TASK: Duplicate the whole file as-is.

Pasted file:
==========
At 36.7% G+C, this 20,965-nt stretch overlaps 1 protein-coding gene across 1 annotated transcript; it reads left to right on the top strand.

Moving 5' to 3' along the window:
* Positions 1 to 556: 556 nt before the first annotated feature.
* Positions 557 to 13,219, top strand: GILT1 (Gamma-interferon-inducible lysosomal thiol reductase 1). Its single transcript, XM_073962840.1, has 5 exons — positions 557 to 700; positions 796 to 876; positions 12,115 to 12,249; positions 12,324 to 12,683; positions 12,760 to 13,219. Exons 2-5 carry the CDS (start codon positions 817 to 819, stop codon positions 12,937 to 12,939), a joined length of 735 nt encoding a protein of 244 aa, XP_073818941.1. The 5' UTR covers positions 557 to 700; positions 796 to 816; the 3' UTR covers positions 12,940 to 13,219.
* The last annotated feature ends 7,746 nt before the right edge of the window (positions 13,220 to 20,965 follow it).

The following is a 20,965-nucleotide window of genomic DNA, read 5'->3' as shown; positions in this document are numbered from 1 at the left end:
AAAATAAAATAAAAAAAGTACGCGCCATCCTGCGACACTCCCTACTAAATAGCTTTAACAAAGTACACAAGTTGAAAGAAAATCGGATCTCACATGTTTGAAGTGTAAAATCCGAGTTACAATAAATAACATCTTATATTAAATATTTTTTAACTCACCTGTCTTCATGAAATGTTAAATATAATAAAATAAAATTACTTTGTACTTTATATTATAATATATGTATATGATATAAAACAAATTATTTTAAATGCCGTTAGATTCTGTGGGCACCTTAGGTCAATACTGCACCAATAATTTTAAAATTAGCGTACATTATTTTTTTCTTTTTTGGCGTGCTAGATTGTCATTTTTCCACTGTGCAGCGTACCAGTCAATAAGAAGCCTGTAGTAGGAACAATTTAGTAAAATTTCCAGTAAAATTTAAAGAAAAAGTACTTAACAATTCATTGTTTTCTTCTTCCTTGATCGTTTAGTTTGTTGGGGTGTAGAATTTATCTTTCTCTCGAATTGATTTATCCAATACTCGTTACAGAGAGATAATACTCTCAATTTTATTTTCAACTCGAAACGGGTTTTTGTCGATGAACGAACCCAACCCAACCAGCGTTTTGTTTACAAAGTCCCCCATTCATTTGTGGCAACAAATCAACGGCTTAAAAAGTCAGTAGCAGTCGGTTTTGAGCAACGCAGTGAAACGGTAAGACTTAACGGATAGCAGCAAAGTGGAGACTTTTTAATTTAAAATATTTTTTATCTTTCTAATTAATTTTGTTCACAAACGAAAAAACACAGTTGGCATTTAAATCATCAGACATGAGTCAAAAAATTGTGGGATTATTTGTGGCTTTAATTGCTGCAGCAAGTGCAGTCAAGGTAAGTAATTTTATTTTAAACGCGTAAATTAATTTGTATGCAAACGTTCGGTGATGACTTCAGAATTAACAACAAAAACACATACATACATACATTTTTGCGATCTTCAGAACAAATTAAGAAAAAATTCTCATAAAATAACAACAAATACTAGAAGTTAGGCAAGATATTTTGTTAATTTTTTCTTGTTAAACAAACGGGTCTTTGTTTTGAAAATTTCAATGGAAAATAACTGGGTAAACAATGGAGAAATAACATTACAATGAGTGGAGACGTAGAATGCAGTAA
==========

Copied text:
At 36.7% G+C, this 20,965-nt stretch overlaps 1 protein-coding gene across 1 annotated transcript; it reads left to right on the top strand.

Moving 5' to 3' along the window:
* Positions 1 to 556: 556 nt before the first annotated feature.
* Positions 557 to 13,219, top strand: GILT1 (Gamma-interferon-inducible lysosomal thiol reductase 1). Its single transcript, XM_073962840.1, has 5 exons — positions 557 to 700; positions 796 to 876; positions 12,115 to 12,249; positions 12,324 to 12,683; positions 12,760 to 13,219. Exons 2-5 carry the CDS (start codon positions 817 to 819, stop codon positions 12,937 to 12,939), a joined length of 735 nt encoding a protein of 244 aa, XP_073818941.1. The 5' UTR covers positions 557 to 700; positions 796 to 816; the 3' UTR covers positions 12,940 to 13,219.
* The last annotated feature ends 7,746 nt before the right edge of the window (positions 13,220 to 20,965 follow it).

The following is a 20,965-nucleotide window of genomic DNA, read 5'->3' as shown; positions in this document are numbered from 1 at the left end:
AAAATAAAATAAAAAAAGTACGCGCCATCCTGCGACACTCCCTACTAAATAGCTTTAACAAAGTACACAAGTTGAAAGAAAATCGGATCTCACATGTTTGAAGTGTAAAATCCGAGTTACAATAAATAACATCTTATATTAAATATTTTTTAACTCACCTGTCTTCATGAAATGTTAAATATAATAAAATAAAATTACTTTGTACTTTATATTATAATATATGTATATGATATAAAACAAATTATTTTAAATGCCGTTAGATTCTGTGGGCACCTTAGGTCAATACTGCACCAATAATTTTAAAATTAGCGTACATTATTTTTTTCTTTTTTGGCGTGCTAGATTGTCATTTTTCCACTGTGCAGCGTACCAGTCAATAAGAAGCCTGTAGTAGGAACAATTTAGTAAAATTTCCAGTAAAATTTAAAGAAAAAGTACTTAACAATTCATTGTTTTCTTCTTCCTTGATCGTTTAGTTTGTTGGGGTGTAGAATTTATCTTTCTCTCGAATTGATTTATCCAATACTCGTTACAGAGAGATAATACTCTCAATTTTATTTTCAACTCGAAACGGGTTTTTGTCGATGAACGAACCCAACCCAACCAGCGTTTTGTTTACAAAGTCCCCCATTCATTTGTGGCAACAAATCAACGGCTTAAAAAGTCAGTAGCAGTCGGTTTTGAGCAACGCAGTGAAACGGTAAGACTTAACGGATAGCAGCAAAGTGGAGACTTTTTAATTTAAAATATTTTTTATCTTTCTAATTAATTTTGTTCACAAACGAAAAAACACAGTTGGCATTTAAATCATCAGACATGAGTCAAAAAATTGTGGGATTATTTGTGGCTTTAATTGCTGCAGCAAGTGCAGTCAAGGTAAGTAATTTTATTTTAAACGCGTAAATTAATTTGTATGCAAACGTTCGGTGATGACTTCAGAATTAACAACAAAAACACATACATACATACATTTTTGCGATCTTCAGAACAAATTAAGAAAAAATTCTCATAAAATAACAACAAATACTAGAAGTTAGGCAAGATATTTTGTTAATTTTTTCTTGTTAAACAAACGGGTCTTTGTTTTGAAAATTTCAATGGAAAATAACTGGGTAAACAATGGAGAAATAACATTACAATGAGTGGAGACGTAGAATGCAGTAA